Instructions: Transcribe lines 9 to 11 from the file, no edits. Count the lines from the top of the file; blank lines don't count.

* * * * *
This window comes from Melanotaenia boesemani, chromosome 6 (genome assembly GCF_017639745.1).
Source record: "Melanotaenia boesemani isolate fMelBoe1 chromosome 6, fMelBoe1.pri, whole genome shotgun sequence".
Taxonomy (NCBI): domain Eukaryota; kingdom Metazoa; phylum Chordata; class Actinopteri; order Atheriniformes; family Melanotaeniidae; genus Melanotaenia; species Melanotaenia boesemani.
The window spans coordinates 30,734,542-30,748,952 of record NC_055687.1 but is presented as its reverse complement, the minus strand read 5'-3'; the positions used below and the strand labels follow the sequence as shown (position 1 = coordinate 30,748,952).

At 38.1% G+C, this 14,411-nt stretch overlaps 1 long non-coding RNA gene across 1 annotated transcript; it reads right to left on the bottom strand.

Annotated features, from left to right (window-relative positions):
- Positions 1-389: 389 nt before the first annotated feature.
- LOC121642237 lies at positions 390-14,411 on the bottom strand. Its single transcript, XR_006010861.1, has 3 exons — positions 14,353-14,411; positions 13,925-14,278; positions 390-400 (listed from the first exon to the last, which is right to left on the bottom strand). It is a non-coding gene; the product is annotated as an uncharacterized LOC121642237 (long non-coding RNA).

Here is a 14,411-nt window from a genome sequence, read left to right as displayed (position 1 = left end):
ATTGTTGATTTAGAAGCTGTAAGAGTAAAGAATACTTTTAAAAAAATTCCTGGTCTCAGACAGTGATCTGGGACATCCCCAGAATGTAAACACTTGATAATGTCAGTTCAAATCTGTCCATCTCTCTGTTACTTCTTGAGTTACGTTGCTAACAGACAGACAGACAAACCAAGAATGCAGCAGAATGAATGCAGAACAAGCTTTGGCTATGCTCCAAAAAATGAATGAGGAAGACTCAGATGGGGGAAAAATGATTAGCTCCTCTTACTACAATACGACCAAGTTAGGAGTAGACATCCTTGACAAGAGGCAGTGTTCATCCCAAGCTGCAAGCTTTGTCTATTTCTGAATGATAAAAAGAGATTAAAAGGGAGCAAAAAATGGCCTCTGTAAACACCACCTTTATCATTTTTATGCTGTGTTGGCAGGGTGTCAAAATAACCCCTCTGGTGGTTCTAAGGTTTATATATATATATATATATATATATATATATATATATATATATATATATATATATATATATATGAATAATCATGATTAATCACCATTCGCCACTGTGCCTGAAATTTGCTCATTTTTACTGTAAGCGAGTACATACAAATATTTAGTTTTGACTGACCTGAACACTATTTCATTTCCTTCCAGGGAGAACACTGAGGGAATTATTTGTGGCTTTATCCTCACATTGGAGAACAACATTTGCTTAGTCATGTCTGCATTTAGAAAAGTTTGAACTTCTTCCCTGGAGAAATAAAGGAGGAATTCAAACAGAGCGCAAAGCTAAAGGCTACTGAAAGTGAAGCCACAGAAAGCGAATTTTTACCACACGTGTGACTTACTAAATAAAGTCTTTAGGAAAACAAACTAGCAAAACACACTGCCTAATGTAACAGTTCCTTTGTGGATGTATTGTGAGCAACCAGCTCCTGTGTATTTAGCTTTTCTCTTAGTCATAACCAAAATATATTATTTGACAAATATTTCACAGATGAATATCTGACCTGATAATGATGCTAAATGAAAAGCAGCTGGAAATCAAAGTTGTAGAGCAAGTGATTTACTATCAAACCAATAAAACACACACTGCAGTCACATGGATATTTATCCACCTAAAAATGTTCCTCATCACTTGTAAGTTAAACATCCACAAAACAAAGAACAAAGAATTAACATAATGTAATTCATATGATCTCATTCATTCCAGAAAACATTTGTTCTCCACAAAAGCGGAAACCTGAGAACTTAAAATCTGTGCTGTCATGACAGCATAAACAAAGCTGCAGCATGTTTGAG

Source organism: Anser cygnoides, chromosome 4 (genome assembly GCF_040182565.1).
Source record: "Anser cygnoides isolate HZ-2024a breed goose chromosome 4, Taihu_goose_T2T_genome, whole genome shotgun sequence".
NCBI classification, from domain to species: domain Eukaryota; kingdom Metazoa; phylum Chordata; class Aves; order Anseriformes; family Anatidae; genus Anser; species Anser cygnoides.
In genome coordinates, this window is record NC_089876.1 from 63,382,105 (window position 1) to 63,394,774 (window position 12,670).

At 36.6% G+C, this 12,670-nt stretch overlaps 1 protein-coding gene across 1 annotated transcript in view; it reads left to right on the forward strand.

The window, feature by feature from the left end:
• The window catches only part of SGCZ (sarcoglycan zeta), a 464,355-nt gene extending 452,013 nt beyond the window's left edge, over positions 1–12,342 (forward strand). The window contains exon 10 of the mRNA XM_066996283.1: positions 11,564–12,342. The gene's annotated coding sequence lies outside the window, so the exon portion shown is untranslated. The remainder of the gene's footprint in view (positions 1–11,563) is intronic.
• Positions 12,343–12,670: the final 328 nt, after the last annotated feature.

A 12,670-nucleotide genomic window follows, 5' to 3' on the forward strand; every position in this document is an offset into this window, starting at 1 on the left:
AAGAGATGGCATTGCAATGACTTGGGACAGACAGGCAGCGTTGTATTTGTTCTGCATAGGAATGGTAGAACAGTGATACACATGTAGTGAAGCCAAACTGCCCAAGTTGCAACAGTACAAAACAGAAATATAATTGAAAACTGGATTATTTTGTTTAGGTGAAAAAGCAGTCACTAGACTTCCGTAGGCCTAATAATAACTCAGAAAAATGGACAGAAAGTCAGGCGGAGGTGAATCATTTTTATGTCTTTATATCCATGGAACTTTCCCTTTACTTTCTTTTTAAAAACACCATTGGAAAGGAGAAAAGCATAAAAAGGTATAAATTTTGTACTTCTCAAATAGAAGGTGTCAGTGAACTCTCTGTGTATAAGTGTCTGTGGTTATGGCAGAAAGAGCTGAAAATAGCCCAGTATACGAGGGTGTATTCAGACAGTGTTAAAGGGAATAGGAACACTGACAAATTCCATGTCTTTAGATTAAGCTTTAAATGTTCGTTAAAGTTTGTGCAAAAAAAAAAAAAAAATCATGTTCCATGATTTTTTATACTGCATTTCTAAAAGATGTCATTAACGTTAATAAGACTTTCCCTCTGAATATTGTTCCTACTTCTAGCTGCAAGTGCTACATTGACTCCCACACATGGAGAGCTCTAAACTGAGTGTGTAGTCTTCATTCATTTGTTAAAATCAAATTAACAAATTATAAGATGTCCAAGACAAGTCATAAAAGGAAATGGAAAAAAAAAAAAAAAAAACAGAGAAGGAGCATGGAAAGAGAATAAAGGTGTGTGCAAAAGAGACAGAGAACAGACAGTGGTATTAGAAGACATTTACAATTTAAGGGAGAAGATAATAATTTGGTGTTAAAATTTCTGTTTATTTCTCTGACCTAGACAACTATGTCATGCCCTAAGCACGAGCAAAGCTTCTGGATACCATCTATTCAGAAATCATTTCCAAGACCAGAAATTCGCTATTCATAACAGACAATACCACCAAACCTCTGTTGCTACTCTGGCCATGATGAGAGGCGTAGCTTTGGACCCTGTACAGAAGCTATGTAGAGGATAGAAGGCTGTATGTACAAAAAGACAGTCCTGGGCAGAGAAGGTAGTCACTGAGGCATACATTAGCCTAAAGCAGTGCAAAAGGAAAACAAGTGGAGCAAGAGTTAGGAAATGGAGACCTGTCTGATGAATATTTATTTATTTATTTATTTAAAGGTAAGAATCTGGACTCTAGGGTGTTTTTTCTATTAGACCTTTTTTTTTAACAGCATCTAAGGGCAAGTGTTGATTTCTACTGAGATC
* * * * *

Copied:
Here is a 14,411-nt window from a genome sequence, read left to right as displayed (position 1 = left end):
ATTGTTGATTTAGAAGCTGTAAGAGTAAAGAATACTTTTAAAAAAATTCCTGGTCTCAGACAGTGATCTGGGACATCCCCAGAATGTAAACACTTGATAATGTCAGTTCAAATCTGTCCATCTCTCTGTTACTTCTTGAGTTACGTTGCTAACAGACAGACAGACAAACCAAGAATGCAGCAGAATGAATGCAGAACAAGCTTTGGCTATGCTCCAAAAAATGAATGAGGAAGACTCAGATGGGGGAAAAATGATTAGCTCCTCTTACTACAATACGACCAAGTTAGGAGTAGACATCCTTGACAAGAGGCAGTGTTCATCCCAAGCTGCAAGCTTTGTCTATTTCTGAATGATAAAAAGAGATTAAAAGGGAGCAAAAAATGGCCTCTGTAAACACCACCTTTATCATTTTTATGCTGTGTTGGCAGGGTGTCAAAATAACCCCTCTGGTGGTTCTAAGGTTTATATATATATATATATATATATATATATATATATATATATATATATATATATATATATATATGAATAATCATGATTAATCACCATTCGCCACTGTGCCTGAAATTTGCTCATTTTTACTGTAAGCGAGTACATACAAATATTTAGTTTTGACTGACCTGAACACTATTTCATTTCCTTCCAGGGAGAACACTGAGGGAATTATTTGTGGCTTTATCCTCACATTGGAGAACAACATTTGCTTAGTCATGTCTGCATTTAGAAAAGTTTGAACTTCTTCCCTGGAGAAATAAAGGAGGAATTCAAACAGAGCGCAAAGCTAAAGGCTACTGAAAGTGAAGCCACAGAAAGCGAATTTTTACCACACGTGTGACTTACTAAATAAAGTCTTTAGGAAAACAAACTAGCAAAACACACTGCCTAATGTAACAGTTCCTTTGTGGATGTATTGTGAGCAACCAGCTCCTGTGTATTTAGCTTTTCTCTTAGTCATAACCAAAATATATTATTTGACAAATATTTCACAGATGAATATCTGACCTGATAATGATGCTAAATGAAAAGCAGCTGGAAATCAAAGTTGTAGAGCAAGTGATTTACTATCAAACCAATAAAACACACACTGCAGTCACATGGATATTTATCCACCTAAAAATGTTCCTCATCACTTGTAAGTTAAACATCCACAAAACAAAGAACAAAGAATTAACATAATGTAATTCATATGATCTCATTCATTCCAGAAAACATTTGTTCTCCACAAAAGCGGAAACCTGAGAACTTAAAATCTGTGCTGTCATGACAGCATAAACAAAGCTGCAGCATGTTTGAG

Source organism: Anser cygnoides, chromosome 4 (genome assembly GCF_040182565.1).